Who doesn’t love a good rack of baby back ribs? Still, unless you are cooking for a big crowd, you might not feel like using the smoker and monitoring it all day. Since we are empty-nesters, when we are craving ribs, I usually just cook them low and slow in the oven. Of course, I love the traditional baby back ribs with a spicy rub and barbeque sauce. We also love Korean ribs with spicy, sticky soy sauced based sauce.
When I make traditional ribs, I use an awesome rub and rub the ribs the night before we plan on cooking them. You can get rubs of all sorts at the grocery store, or you can check out the large variety Academy carries. Of course, you can also make your own. We wrap the ribs tightly in plastic wrap and refrigerate them. Don’t forget to remove the silver skin from the ribs. This is the membrane that usually covers the bone side of the ribs. It prevents seasonings and sauces from penetrating the ribs and can also leave a “leathery” skin on the ribs. Use a sharp paring knife and loosen the skin and then peel it off and discard it. Some butchers will do this for you and sometimes the skin has already been removed.
When we eat the traditional kind of ribs, we want all of the traditional sides—baked beans, coleslaw, deviled eggs, and cornbread.
When we make Korean style ribs, I like to mix up the marinade and marinate the ribs in the refrigerator overnight. I love serving them with fried rice or a noodle dish and kimchi. Let’s get cooking!
Traditional Baby Back Ribs
2 racks of baby back ribs, silver skin removed and ribs cut to fit snugly in a baking dish
2-3 tablespoons favorite barbecue rub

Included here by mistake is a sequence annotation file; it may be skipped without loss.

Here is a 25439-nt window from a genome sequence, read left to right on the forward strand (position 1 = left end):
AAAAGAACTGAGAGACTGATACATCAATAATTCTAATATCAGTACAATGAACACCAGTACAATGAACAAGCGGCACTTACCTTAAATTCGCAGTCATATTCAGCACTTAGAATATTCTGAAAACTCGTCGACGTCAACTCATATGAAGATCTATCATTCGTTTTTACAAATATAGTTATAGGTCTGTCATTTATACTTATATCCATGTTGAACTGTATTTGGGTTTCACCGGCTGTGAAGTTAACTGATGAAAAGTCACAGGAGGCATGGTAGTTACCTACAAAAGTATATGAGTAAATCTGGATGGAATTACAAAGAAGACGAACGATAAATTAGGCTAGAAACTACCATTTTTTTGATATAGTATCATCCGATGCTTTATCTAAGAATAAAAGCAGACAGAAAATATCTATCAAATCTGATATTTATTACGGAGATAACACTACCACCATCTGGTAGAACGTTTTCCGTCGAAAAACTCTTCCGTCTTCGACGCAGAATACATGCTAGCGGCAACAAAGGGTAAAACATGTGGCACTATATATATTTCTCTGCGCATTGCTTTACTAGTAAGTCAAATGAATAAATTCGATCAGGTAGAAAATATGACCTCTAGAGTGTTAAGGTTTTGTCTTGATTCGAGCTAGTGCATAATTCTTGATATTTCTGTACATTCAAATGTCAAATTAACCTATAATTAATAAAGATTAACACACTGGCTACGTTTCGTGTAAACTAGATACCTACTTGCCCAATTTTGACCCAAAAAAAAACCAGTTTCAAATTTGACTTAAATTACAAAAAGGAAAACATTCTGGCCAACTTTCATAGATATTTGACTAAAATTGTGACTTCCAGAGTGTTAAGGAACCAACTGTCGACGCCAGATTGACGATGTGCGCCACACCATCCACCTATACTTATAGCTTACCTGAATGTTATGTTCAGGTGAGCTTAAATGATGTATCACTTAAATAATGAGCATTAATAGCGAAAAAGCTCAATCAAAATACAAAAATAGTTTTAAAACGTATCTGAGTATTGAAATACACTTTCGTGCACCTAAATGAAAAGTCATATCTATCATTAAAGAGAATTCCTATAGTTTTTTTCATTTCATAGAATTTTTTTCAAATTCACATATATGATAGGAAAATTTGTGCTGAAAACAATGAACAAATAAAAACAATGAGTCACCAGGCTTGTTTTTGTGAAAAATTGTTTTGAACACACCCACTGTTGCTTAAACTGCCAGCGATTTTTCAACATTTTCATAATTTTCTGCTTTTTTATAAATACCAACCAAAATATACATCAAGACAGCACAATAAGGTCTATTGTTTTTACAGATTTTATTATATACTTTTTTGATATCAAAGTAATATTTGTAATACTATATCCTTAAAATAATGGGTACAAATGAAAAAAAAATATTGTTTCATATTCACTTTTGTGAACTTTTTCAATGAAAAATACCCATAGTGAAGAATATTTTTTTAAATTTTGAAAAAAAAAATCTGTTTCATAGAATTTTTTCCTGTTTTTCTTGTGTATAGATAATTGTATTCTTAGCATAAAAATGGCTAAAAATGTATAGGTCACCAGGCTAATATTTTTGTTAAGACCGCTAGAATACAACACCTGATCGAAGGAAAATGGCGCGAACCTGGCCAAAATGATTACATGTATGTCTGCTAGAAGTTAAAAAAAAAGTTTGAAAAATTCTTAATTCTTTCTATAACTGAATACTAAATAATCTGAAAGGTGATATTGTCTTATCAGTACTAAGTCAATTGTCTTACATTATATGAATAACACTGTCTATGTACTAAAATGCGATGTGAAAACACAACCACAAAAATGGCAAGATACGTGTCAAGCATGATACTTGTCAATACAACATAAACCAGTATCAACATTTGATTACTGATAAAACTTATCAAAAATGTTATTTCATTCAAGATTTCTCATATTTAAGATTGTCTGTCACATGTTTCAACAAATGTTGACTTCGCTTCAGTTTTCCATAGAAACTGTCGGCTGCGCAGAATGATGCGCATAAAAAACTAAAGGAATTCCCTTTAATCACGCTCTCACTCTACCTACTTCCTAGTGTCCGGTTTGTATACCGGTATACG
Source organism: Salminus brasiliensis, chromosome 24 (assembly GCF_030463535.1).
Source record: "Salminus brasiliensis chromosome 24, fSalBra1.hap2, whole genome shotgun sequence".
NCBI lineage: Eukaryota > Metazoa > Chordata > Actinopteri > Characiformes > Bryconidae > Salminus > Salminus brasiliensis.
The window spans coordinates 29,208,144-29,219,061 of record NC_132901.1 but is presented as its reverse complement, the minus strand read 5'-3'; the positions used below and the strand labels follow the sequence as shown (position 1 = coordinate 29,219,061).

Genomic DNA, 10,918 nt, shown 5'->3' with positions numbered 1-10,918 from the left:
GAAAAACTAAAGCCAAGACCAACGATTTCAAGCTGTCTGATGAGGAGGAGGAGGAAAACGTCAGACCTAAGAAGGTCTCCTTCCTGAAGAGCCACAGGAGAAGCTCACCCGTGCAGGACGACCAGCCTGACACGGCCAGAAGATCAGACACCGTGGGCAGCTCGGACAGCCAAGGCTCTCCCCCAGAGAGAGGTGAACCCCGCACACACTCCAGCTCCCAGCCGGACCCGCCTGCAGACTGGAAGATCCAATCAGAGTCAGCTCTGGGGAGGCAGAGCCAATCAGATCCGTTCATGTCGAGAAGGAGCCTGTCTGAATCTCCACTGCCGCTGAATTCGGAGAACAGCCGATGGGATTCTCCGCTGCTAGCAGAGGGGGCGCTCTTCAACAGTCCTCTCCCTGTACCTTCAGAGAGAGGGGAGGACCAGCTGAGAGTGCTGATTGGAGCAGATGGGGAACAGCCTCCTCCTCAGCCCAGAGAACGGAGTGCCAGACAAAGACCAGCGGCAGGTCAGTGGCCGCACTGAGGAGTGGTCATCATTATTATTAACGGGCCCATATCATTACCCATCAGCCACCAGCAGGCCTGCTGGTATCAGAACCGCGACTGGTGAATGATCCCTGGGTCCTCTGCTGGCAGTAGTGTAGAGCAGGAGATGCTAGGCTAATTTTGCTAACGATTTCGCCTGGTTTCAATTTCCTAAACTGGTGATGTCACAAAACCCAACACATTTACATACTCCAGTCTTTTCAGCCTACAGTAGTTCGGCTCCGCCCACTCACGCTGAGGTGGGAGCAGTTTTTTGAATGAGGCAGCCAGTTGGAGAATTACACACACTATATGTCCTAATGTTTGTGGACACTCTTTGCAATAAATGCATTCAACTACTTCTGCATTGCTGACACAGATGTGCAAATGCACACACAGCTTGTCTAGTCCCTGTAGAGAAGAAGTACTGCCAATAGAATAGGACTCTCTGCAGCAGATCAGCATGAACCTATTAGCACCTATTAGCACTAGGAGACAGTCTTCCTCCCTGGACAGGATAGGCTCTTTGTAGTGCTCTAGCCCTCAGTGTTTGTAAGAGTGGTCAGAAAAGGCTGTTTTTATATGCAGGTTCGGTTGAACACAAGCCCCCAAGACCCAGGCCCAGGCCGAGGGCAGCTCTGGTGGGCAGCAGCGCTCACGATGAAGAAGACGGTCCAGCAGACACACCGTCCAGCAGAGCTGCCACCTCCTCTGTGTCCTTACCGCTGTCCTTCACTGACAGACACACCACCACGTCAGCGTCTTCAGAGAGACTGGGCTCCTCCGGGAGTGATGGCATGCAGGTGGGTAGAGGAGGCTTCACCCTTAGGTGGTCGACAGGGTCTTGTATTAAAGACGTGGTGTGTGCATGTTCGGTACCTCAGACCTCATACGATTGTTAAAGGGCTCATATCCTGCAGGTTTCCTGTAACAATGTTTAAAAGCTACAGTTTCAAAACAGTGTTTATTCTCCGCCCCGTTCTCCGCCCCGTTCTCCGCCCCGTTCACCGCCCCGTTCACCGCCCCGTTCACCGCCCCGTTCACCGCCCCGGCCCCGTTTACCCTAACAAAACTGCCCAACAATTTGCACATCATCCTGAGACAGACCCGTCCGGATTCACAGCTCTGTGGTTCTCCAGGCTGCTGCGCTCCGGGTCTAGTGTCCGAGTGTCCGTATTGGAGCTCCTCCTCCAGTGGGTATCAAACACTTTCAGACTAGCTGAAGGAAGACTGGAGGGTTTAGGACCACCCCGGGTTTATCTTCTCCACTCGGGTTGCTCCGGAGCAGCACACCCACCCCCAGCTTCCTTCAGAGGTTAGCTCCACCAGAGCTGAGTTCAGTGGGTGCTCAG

Favorite barbecue sauce with liquid smoke
Remove the silver skin from the ribs and discard. Rub the ribs on both sides with a generous amount of your favorite rub. Wrap tightly with plastic wrap and refrigerate overnight. When ready to cook, preheat the oven to 200-degrees. Spray a baking dish with non-stick cooking spray. Cover tightly with aluminum foil—I like to use two layers. Bake ribs for 5-6 hours until meat is falling off of the bone. Uncover ribs and slather with your favorite barbecue sauce and then broil until sauce is thick and shiny.
½ tablespoon olive oil
¼ cup red onion, minced
1 clove garlic, minced
1 tablespoon tomato paste
½ teaspoon cumin
1 8-ounce can tomato puree
2 tablespoons brown sugar
1 tablespoon apple cider vinegar
1 tablespoon molasses
2 teaspoon Worcestershire sauce
1 teaspoon Dijon
1 teaspoon salt
1 ½ teaspoon liquid smoke
A few dashes of hot sauce
¼ teaspoon pepper
Heat olive oil over medium-high heat. Add onions and cook until softened, about 5 minutes. Add garlic and cook another minute. Add tomato paste and cumin and cook another minute. Stir in tomato puree, brown sugar, apple cider vinegar, molasses, Worcestershire, Dijon, salt, liquid smoke, hot sauce and pepper. Bring to a boil and then simmer 10 minutes until thickened. Transfer to a blender or use an immersion blender to puree. If the sauce is too thick, you can thin with a little water. Sauce will keep in the refrigerator for two weeks or you can freeze it.
2 racks of baby back ribs, silverskin removed
½ cup soy sauce
½ cup sugar
½ teaspoon onion powder
¼ teaspoon salt
¼ teaspoon pepper
3 green onions, sliced
4 cloves garlic, minced
1 tablespoon sesame oil
Combine soy sauce, sugar, onion powder, salt, pepper, green onions, garlic and sesame oil. Stir until sugar has dissolved. Place ribs in a zip lock back (I like to use the freezer kind) and pour marinade over all ribs. You may have to use several plastic bags. Refrigerate overnight. When ready to bake, spray a baking dish with non-stick cooking spray. Place ribs and marinade in a baking dish and cover tightly with aluminum foil. Place ribs in a preheated 200-degree oven for 5-6 hours. Remove aluminum foil and broil for a few minutes until glossy.